Local advisory boards could use your help
Published: Tuesday, January 1, 2013 at 4:58 p.m.
Last Modified: Tuesday, January 1, 2013 at 4:58 p.m.
For Ashley Wood, serving on the Alachua County Historical Commission is a bit of a family legacy.
To apply for an advisory board
-- Apply for current vacancies online at advisoryboards.alachuacounty.us.
-- Drop off hard-copy applications at the County Administration Building, 12 SE First St. in Gainesville.
-- Mail applications to P.O. Box 5547, Gainesville, FL 32627.
-- Applications are generally kept on file for one year. Staff will contact you if a vacancy on your desired board opens up.
His mother, Jane, served on the history-centric advisory board until her death in 1990, and he joined soon afterward, around 1991. He has been appointed continually to the board since then and now chairs it.
The historical commission focuses primarily on educating people about the county's history and advising the County Commission on related issues, such as whether long-standing buildings should be preserved, he said. It also supports history-based groups on grant applications and establishes historical markers throughout the area.
Wood is one of several area residents who regularly serve on the county's advisory boards, which generally advise the commission on issues ranging from poverty reduction to the arts. Although people like Wood are repeatedly reappointed to various boards, there are often vacancies newcomers could fill. The commission appoints members to terms of varying lengths.
"Well, I'd tell anybody that it's worth your time to do any kind of volunteer work for the county that you can," Wood said.
There are more than 30 boards listed on the county website, some of which are more popular among applicants than others, said Mary Lowry, the county's former advisory board coordinator. She recently started a new job in the County Attorney's Office.
The Veteran Services Advisory Board is usually easy to fill, and its members generally have good attendance, while the Victim Services and Rape Crisis Center Advisory Council often has more membership turnover than others, Lowry said. The latter board is more about consciousness-raising and fundraising efforts than volunteering, which can turn off new members and lead them to leave the group before their term is up.
But Lowry doesn't want to discourage people from applying for advisory boards, even if they quickly realize it's not for them.
"I would rather people try it out and resign than just not try at all," she said.
It's gotten harder to get new applicants to fill vacancies on the boards in recent years, and there was a small drop in applications during the recent recession, she said.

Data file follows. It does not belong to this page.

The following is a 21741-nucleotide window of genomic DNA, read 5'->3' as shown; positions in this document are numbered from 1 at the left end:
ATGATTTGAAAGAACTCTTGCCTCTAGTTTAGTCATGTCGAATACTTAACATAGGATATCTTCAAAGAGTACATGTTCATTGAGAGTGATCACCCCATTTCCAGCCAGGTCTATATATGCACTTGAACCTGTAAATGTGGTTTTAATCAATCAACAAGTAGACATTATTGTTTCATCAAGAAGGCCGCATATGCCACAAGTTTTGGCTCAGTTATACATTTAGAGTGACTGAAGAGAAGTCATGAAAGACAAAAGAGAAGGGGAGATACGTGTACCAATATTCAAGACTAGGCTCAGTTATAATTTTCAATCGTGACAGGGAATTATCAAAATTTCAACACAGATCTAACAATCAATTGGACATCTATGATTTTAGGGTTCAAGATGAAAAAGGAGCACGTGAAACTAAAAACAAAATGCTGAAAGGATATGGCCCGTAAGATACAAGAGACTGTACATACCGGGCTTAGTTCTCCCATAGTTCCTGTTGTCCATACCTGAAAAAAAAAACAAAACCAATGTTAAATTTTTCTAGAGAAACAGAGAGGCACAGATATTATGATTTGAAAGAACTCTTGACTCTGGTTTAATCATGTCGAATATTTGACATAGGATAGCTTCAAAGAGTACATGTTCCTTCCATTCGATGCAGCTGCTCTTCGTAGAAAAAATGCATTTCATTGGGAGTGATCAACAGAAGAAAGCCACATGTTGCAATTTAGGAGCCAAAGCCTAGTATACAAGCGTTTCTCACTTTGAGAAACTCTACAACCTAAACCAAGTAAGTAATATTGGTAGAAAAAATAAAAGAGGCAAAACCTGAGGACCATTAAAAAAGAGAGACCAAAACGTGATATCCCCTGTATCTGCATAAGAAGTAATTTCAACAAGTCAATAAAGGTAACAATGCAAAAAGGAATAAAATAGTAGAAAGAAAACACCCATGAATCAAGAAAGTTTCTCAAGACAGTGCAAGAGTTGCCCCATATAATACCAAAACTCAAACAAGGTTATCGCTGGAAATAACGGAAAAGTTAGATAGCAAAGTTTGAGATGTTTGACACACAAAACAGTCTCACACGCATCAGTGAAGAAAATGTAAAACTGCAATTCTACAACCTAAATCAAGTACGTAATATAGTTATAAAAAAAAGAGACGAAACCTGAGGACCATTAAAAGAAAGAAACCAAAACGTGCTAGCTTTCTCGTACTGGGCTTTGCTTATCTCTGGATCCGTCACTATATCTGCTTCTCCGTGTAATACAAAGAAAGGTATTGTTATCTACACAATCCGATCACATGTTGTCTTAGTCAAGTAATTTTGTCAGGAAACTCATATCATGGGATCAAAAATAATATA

"I think people were just concentrating on taking care of themselves," she said. Many boards meet once a month, but during the recession, Lowry told them not to worry about holding monthly meetings if they didn't have much to discuss.
Lowry started her previous gig as advisory board coordinator in mid-2008. The county depends more on faithful board members who serve repeatedly than she realized when she first started the job. She has received fewer applications for vacancies than she used to, necessitating a greater dependence on reappointments.
"I used to get at least one application a week my first year, and now if I get one every other week I'm happy," she said.
Carol Velasques Richardson, who has served on the board for the Community Agency Partnership Program for the past couple years and has spent about a decade on the Gainesville/Alachua County Cultural Affairs Board, considers advisory boards a "great stepping stone" for people who want to get involved in their community.
"The citizens have a voice, and these boards allow people to be involved in decision-making," she said. "If you really want to be a part of change, you've got to be a part of the process."
She suggests those interested in joining a board attend a meeting. Some boards have different demands than others.
The CAPP advisory board, for example, primarily meets for one week a year rather than once a month. But that week is an intensive session in which the members consider nonprofit applicants seeking county funding.
Lee Roberts, CAPP program manager and staff liaison for the CAPP board, said it can be difficult to find people who can devote an entire week to the process. But up until the past couple years, he had a full board. He said he thinks a lot of advisory boards go through this up-and-down flow of applicants and he expects to get a full board again in the future.
"They bring a voice of all aspects of the community, from (the) upper middle class to people who actually utilize low-income services in the county," he said of the boards. "So I get people from all walks of life — (and) all different perspectives — weighing in on this process."
Contact Morgan Watkins at 338-3104 or email@example.com.
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